The day of Bridget's trial arrived. It had been weeks since I'd seen her and an anxiousness had taken up residence in my midsection. Knowing her story in such a way had invested me in the outcome of her trial. Would the jury see Bridget the way I did?
Parenthood prevented me from attending the first day of trial, but I made sure I was there the second day: the day Bridget was scheduled to testify. During that first day, I had missed the testimony of the two Walmart employees along with the testimony of Rochester Police Officers.
Since I'd never been to court before I arrived early. The judge was hearing another case when I arrived, so I waited outside the courtroom on a row of benches in the common area between four different court rooms. There were also small meeting rooms between the court room doors.
When Bridget's case was finally called, I cautiously entered the courtroom. The judge's seat was in the front left corner of the room; elevated a step or two off the floor. To the right of the judge's seat were chairs for what I presumed were court reporters and other court officials. To the left of the judge was the witness stand. The jury, who was not yet present, would be seated on the far right side of the room, perpendicular to the viewing gallery. Directly in front of the gallery, facing the judge were the defendant's and the prosecutor's tables.
When I took my seat, I noticed Bridget's public defender and the state's attorneys were already seated and presumably preparing for the case, shuffling papers, opening and closing binders, talking quietly and walking from one place to another. There was one male and one female attorney for the State. The woman happened to be wearing the same gray dress suit that I used to own. What were the odds? The man had strikingly blonde hair.
When it seemed everyone had made adequate preparations, Bridget's attorney began chit chatting and laughing with the State's attorneys. They seemed exceedingly chummy. Too chummy, in fact. Wasn't it supposed to be a figurative blood bath between sides? But, then what do I know of such things?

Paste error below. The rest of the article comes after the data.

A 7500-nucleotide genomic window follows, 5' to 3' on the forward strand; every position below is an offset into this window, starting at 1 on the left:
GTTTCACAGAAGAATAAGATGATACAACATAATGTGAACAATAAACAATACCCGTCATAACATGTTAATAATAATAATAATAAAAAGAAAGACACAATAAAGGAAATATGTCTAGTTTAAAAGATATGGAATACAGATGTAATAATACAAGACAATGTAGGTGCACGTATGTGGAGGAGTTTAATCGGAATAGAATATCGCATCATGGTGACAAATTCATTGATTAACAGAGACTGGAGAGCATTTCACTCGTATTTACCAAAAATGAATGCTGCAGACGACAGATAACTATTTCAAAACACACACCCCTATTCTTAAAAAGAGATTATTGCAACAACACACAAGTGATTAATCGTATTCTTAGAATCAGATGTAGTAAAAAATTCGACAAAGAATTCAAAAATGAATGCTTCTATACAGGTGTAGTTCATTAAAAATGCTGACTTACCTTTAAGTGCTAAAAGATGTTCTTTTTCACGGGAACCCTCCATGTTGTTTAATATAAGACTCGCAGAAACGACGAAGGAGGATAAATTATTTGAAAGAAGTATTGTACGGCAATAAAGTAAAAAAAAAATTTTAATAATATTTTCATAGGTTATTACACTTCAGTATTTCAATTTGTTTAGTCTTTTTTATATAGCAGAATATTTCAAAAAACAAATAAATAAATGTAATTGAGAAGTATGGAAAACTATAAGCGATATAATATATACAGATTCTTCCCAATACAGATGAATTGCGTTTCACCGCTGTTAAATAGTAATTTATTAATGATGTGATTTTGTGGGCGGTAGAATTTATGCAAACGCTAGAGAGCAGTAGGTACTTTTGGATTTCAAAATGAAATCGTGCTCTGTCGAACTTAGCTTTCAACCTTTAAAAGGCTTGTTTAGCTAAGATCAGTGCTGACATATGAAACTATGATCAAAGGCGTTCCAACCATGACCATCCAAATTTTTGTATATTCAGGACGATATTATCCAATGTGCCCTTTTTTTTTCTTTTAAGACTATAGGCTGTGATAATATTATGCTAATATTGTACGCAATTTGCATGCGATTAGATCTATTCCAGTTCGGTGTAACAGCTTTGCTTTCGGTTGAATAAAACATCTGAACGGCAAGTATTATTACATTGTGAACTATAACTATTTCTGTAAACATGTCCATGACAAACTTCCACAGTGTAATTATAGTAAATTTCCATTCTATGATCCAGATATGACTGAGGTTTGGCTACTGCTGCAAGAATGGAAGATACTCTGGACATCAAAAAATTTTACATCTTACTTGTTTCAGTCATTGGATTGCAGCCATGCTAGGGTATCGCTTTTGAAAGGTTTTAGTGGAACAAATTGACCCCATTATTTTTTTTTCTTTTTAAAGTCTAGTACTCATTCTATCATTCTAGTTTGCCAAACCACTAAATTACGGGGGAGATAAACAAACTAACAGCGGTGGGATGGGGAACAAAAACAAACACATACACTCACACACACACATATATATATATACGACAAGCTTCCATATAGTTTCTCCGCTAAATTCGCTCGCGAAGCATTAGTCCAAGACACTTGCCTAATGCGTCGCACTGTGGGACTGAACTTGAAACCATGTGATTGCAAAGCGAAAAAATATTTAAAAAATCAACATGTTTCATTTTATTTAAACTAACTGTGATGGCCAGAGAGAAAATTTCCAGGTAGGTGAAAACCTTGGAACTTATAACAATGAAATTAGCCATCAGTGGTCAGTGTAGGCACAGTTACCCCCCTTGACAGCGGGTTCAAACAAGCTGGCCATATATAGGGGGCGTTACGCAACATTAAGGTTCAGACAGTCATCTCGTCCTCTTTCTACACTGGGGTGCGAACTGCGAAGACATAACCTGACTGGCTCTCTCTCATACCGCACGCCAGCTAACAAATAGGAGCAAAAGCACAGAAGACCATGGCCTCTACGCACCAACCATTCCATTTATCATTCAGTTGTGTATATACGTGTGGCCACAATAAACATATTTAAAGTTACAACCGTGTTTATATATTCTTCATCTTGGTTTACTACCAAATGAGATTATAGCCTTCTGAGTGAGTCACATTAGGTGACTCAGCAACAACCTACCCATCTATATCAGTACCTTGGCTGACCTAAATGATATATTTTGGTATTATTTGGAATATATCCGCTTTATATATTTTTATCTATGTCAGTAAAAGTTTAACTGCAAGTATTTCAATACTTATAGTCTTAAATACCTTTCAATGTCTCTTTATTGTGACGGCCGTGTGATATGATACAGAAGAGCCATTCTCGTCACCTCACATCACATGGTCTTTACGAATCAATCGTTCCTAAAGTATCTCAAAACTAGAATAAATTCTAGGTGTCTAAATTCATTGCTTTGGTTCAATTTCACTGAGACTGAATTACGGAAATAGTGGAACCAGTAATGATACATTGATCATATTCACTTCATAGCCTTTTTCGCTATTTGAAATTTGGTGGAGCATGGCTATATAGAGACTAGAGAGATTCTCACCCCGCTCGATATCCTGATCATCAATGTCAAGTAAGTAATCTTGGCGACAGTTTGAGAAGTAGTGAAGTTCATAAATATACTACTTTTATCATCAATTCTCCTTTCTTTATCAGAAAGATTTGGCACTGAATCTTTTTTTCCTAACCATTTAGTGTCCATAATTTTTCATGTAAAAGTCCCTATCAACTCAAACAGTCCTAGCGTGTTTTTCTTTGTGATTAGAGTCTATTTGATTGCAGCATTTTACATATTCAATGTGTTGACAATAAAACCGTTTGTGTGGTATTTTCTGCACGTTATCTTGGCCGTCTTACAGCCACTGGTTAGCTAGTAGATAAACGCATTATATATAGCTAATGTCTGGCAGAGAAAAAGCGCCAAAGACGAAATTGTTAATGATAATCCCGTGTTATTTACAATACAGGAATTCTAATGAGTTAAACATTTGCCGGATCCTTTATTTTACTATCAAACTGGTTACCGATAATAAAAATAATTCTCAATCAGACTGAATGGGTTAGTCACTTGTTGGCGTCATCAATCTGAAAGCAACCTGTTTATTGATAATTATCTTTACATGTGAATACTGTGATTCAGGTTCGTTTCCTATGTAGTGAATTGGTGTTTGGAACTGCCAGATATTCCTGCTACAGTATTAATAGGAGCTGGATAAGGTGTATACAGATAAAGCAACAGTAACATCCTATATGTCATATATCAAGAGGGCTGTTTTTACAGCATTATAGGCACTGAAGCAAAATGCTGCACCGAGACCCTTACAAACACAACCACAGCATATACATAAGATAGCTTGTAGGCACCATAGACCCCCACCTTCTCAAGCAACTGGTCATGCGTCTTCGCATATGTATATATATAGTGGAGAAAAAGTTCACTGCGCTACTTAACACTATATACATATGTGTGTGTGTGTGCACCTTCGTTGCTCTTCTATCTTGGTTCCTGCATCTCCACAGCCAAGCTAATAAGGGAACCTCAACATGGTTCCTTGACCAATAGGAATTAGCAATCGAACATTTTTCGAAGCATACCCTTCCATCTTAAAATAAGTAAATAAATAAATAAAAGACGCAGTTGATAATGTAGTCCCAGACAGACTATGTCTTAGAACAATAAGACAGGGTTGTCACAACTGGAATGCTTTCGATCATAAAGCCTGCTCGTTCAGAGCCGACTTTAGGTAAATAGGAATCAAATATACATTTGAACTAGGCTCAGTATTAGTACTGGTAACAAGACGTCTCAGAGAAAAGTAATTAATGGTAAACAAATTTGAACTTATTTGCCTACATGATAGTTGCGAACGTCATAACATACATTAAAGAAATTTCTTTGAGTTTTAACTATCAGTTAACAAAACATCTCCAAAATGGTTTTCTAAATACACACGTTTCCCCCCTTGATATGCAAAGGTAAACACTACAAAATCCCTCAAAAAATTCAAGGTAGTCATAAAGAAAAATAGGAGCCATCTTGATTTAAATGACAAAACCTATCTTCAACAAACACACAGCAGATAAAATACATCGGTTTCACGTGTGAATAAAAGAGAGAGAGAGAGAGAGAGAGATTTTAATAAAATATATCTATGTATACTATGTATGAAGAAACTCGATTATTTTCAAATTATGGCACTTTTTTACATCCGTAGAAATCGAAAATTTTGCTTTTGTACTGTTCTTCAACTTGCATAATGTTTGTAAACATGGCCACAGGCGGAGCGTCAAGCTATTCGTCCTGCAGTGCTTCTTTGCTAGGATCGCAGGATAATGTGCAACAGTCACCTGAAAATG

Seated directly in front of me in the viewing gallery was a woman in her 50's and a younger pregnant woman. I presumed these to be Bridget's mom and daughter, so I tapped on the shoulder of the older woman and introduced myself. It was, in fact, Bridget's family and it felt good to finally meet the people I had heard so much about.
Then, Bridget, handcuffed, came in led by a deputy who promptly removed her handcuffs before she sat down next to her attorney. It was the first time I'd seen her in plain clothes. Her hair was a mass of curls and I could tell she'd been able to put effort into her appearance. A luxury not usually afforded those in jail.
She and her attorney began speaking in hushed tones while Bridget stole glances at her mother and daughter. They smiled and waved.
Then, a deputy instructed us to rise. As we got to our feet the judge entered the courtroom. There was a sense of comfort in discovering Bridget's judge was a woman.
The judge, Judge Christina K. Stevens, addressed the court before inviting the jury to be brought in. When the jury entered the courtroom, I studied them intently. They were everyday people; some dressed like they were going to a funeral and some dressed like they were headed to Target. Some male, some female. Some older, some young. No matter who they were they were in charge of determining Bridget's fate.
Then, it began. One final police officer was the day's first witness. Both the Prosecutor and the Defense asked basic questions regarding what happened that night at Walmart. Nothing earth-shattering.
After the police officer was dismissed. The Defense called Bridget to the stand. I knew Bridget would be a jumble of anxious nerves, but she exuded confidence. Perhaps too much.
At this point, it was apparent Bridget's attorney wasn't trying to prove Bridget hadn't committed theft; it was clear that she did. Rather, the Defense was trying to show that Bridget did not, in fact, threaten anyone with a knife. Throughout the questioning Bridget's responses pointed to one thing - she did not intend to harm the Walmart employee who had confronted her.